Can you get fat from broccoli? A seemingly ridiculous question to ask the universe, but relevant (to me) as I approach my seventh week of living in France. Ahh, France. The country of passion. Of cheese, of wine. Of sleeping in, of late evening dinner bookings and overdressing when it’s not that cold. Of nothing happening before midday, of no breakfast, of espressos first thing in the morning, at midday and mid-afternoon, and certainly after dinner. Of well behaved children and people who smoke as if it’s good for their health. Of fabulous art, wonderful poetry, and a language of devine melody. Of dessert at any time of the day, pastry, and lastly (for now; this list is not exhaustive) but certainly and absolutely not least… the country of bread.
If there’s anything I haven’t missed out on thus far (Here are other things I have whinged about in the past, and here too), it is DU PAIN. God, they really do it good. The bread supplied to the French people on an hourly basis really puts the rest of the world to shame. Australia, with its neatly stacked supermarket shelves, and even bakeries, cannot be compared. Yes, we have choice down under, and more now than ever before. Behold, the rise of the artisanal bakery! But I would personally exchange our aisles, lined row after row with sliced white bits of western-ness, with one local boulangerie. I would vote for all bread to be eliminated from said shelves, if it meant access to ONE single shop which supplied freshly baked bread regularly, The French Way, so that even on a Sunday evening at 5pm, you could wait five minutes for a fresh baguette. That is how much the French love their bread. And I don’t blame them.
I have mentioned le pain in other posts, namely here and probably again here, and that’s because of the exquisite nature of the stuff. They don’t just make it once in the early hours of the morning, they keep it coming fresh over the course of the day.
Enter a boulangerie, and you will see: wooden box-like structures to hold baguettes (of which there are myriad kinds – ha! And we all thought a baguette was one single long “breadstick,” oh, the shame) and glass cabinets full with bread-related delicacies; croissants, croissants with jambon and fromage (not close in comparison to what we have down under) croque monsieur, croque madame, croque chèvre. They do things with that involve sausages, cheese and pastry that you never thought possible. The selection of quiche is like nothing you’ve seen before and will tempt even those who usually refrain.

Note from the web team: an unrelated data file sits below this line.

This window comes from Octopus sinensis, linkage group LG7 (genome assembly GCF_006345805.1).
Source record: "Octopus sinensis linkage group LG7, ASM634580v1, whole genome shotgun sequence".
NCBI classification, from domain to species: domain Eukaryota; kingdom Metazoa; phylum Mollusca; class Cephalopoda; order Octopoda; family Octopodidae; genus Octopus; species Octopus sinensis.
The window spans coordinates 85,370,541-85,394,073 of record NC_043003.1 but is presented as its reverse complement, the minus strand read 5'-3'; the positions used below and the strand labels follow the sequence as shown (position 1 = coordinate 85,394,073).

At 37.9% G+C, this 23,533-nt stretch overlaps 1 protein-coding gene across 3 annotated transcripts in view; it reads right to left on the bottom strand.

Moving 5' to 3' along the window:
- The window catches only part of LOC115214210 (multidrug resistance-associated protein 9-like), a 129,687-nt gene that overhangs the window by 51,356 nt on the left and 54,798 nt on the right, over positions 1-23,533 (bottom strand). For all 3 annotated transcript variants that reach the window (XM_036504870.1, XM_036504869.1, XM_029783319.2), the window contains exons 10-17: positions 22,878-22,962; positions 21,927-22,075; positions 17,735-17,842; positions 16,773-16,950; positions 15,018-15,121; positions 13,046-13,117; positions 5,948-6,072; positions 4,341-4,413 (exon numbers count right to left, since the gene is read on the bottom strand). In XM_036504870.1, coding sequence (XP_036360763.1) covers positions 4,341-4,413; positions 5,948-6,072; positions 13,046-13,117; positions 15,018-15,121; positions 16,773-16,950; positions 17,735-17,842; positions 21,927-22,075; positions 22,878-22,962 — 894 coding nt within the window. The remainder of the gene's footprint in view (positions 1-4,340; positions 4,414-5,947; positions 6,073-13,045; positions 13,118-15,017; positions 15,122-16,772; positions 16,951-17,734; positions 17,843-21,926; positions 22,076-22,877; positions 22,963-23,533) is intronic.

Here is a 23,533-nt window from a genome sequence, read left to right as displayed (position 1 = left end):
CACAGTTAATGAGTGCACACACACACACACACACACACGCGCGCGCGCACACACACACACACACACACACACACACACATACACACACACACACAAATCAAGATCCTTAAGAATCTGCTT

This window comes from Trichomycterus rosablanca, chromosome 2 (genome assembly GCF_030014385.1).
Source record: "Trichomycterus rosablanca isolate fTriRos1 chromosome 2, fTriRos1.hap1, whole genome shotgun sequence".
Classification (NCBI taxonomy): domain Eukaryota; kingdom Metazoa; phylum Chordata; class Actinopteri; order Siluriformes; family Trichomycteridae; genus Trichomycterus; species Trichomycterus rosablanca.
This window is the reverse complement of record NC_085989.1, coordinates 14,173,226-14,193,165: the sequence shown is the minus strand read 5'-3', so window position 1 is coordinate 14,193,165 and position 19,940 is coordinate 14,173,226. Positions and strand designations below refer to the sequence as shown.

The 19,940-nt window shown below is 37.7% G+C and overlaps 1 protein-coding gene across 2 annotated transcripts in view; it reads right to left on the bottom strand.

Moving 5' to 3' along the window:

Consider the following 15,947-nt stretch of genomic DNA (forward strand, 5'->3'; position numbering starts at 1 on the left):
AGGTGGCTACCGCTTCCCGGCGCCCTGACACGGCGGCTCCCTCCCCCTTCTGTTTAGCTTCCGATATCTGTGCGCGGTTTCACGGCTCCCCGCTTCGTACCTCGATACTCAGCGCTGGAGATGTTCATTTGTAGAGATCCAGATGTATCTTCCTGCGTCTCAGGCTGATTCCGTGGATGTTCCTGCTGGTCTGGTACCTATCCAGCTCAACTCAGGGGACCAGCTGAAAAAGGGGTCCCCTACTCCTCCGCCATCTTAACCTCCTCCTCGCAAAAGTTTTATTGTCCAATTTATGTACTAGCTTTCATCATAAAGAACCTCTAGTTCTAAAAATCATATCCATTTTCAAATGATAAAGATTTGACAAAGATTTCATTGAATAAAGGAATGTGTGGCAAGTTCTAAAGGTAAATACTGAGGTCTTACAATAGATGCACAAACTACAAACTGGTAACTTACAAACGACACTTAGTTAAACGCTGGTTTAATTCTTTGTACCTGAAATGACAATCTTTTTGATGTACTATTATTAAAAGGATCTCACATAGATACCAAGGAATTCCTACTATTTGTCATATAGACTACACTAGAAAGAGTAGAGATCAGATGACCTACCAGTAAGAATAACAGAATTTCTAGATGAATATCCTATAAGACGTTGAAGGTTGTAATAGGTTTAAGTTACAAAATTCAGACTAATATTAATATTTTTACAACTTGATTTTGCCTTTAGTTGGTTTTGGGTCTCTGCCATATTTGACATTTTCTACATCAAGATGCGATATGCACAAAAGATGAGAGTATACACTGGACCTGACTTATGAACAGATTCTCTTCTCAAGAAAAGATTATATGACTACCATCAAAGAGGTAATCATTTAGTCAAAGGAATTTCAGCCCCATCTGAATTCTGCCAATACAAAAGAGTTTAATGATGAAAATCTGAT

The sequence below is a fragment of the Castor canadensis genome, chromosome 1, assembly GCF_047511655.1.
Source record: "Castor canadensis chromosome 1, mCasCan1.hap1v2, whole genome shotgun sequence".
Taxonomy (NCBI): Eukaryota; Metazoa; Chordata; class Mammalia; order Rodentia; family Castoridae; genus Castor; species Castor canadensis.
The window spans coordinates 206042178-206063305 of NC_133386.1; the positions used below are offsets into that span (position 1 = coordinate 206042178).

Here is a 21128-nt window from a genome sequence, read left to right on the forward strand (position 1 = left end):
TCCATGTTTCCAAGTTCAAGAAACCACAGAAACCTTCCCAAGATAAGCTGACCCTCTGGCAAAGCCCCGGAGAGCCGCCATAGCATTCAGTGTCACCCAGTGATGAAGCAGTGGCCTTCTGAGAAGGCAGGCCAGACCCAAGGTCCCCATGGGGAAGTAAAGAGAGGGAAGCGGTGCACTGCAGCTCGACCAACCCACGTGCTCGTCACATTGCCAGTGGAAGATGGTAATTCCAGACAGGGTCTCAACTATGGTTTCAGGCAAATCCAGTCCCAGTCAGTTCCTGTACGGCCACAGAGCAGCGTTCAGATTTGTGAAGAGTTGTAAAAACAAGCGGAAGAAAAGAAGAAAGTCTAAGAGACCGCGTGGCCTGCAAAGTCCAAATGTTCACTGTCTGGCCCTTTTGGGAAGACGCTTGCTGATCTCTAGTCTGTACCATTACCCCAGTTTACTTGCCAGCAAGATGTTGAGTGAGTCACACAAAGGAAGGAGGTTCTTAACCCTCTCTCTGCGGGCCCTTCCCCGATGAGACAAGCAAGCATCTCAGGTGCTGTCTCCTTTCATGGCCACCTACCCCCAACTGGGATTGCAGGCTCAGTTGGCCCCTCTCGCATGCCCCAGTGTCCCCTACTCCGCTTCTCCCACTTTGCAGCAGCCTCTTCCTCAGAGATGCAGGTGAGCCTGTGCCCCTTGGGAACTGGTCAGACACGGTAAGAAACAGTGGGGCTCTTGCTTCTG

You will have never seen so much melted cheese in one location, and you will salivate involuntarily when you observe such a place of flour filled dreams. I often wonder what their weekly demand for butter is. The smaller baguettes (called sandwich) which are filled with things, are stacked all the way to the top of the cabinet, in anticipation of their daily consumers. Camembert, fromage de chèvre, jambon cru, salade. The choices are endless and exotic; yesterday I even saw one with framboise.
La formule du midi entitles you to a savoury, a sweet and a drink, but you get stuck halfway on a dessert choice; there are no finger buns for you to frown upon so it’s much harder to refuse. Pain au chocolat? Croissant aux amandes? Flan? Paris Brest? Cheesecake? Mille feuille? The speciality of the region? Sugar receptors are on high alert as you question your nutritional values.
The choice you’re faced with in a boulangerie is one of the better, luckier things you get to decide upon in your day. Pour moi, a fresh baguette (tradition française) with its tough, crunchy exterior cannot be beaten. The way the flour springs off the top and into the air, hovering, stationary, as you rip it apart, is a moment I regularly look forward to. How the butter melts just a little bit with the warmth of the soft interior; it’s like a tiny landscape of delicate peaks, which spring back up as the knife finishes its task.
Can you get fat from broccoli? No. But exposure to the above can see a woman get a little curvy round the edges from just inhaling the air in a boulangerie, so it seems. Or perhaps it’s the daily addition of a baguette at lunch and dinner time, which means that even our normal standard of healthy meals are contradicted with carbohydrates.
As if the zipper breaking on a pair of jeans wasn’t warning enough, alarm bells are humming steadily between my ears now. But how do I stop it? Just saying no is harder than it seems, the bread is just so darn delicious! Moving to a place of isolation looks like it might be the only way around this dough filled dilemma.
PS For more information on French bread, read here. They have a Bread Decree, for god’s sake. I love them.
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